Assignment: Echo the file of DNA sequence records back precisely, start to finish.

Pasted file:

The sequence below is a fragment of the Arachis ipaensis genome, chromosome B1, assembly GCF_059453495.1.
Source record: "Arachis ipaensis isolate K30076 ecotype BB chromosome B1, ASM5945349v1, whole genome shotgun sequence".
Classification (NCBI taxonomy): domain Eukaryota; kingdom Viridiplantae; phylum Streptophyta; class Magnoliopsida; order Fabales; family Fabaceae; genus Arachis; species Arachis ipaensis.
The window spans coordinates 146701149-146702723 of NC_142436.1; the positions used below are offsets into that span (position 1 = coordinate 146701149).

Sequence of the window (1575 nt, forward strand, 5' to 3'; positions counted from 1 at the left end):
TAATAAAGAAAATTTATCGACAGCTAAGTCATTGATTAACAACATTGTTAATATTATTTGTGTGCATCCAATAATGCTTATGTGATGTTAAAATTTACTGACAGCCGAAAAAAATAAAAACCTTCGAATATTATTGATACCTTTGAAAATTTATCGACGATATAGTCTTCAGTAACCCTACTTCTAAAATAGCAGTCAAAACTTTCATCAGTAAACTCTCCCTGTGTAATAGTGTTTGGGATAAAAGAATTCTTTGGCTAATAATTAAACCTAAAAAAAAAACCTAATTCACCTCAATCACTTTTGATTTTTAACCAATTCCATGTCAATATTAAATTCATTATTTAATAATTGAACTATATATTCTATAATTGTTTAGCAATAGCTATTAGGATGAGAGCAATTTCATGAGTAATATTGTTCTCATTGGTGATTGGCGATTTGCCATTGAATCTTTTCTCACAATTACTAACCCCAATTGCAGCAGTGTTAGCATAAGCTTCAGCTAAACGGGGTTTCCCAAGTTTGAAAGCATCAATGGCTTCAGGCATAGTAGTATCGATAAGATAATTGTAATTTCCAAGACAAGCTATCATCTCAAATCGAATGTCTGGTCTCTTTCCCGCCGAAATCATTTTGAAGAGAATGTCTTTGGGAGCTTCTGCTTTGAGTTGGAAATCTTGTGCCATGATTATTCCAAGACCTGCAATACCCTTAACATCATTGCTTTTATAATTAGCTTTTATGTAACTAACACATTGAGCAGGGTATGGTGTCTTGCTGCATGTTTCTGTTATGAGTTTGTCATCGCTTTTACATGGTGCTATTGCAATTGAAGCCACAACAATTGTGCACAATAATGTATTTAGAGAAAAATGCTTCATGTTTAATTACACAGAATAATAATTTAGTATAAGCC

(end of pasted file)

The sequence below is a fragment of the Arachis ipaensis genome, chromosome B1, assembly GCF_059453495.1.
Source record: "Arachis ipaensis isolate K30076 ecotype BB chromosome B1, ASM5945349v1, whole genome shotgun sequence".
Classification (NCBI taxonomy): domain Eukaryota; kingdom Viridiplantae; phylum Streptophyta; class Magnoliopsida; order Fabales; family Fabaceae; genus Arachis; species Arachis ipaensis.
The window spans coordinates 146701149-146702723 of NC_142436.1; the positions used below are offsets into that span (position 1 = coordinate 146701149).

Sequence of the window (1575 nt, forward strand, 5' to 3'; positions counted from 1 at the left end):
TAATAAAGAAAATTTATCGACAGCTAAGTCATTGATTAACAACATTGTTAATATTATTTGTGTGCATCCAATAATGCTTATGTGATGTTAAAATTTACTGACAGCCGAAAAAAATAAAAACCTTCGAATATTATTGATACCTTTGAAAATTTATCGACGATATAGTCTTCAGTAACCCTACTTCTAAAATAGCAGTCAAAACTTTCATCAGTAAACTCTCCCTGTGTAATAGTGTTTGGGATAAAAGAATTCTTTGGCTAATAATTAAACCTAAAAAAAAAACCTAATTCACCTCAATCACTTTTGATTTTTAACCAATTCCATGTCAATATTAAATTCATTATTTAATAATTGAACTATATATTCTATAATTGTTTAGCAATAGCTATTAGGATGAGAGCAATTTCATGAGTAATATTGTTCTCATTGGTGATTGGCGATTTGCCATTGAATCTTTTCTCACAATTACTAACCCCAATTGCAGCAGTGTTAGCATAAGCTTCAGCTAAACGGGGTTTCCCAAGTTTGAAAGCATCAATGGCTTCAGGCATAGTAGTATCGATAAGATAATTGTAATTTCCAAGACAAGCTATCATCTCAAATCGAATGTCTGGTCTCTTTCCCGCCGAAATCATTTTGAAGAGAATGTCTTTGGGAGCTTCTGCTTTGAGTTGGAAATCTTGTGCCATGATTATTCCAAGACCTGCAATACCCTTAACATCATTGCTTTTATAATTAGCTTTTATGTAACTAACACATTGAGCAGGGTATGGTGTCTTGCTGCATGTTTCTGTTATGAGTTTGTCATCGCTTTTACATGGTGCTATTGCAATTGAAGCCACAACAATTGTGCACAATAATGTATTTAGAGAAAAATGCTTCATGTTTAATTACACAGAATAATAATTTAGTATAAGCC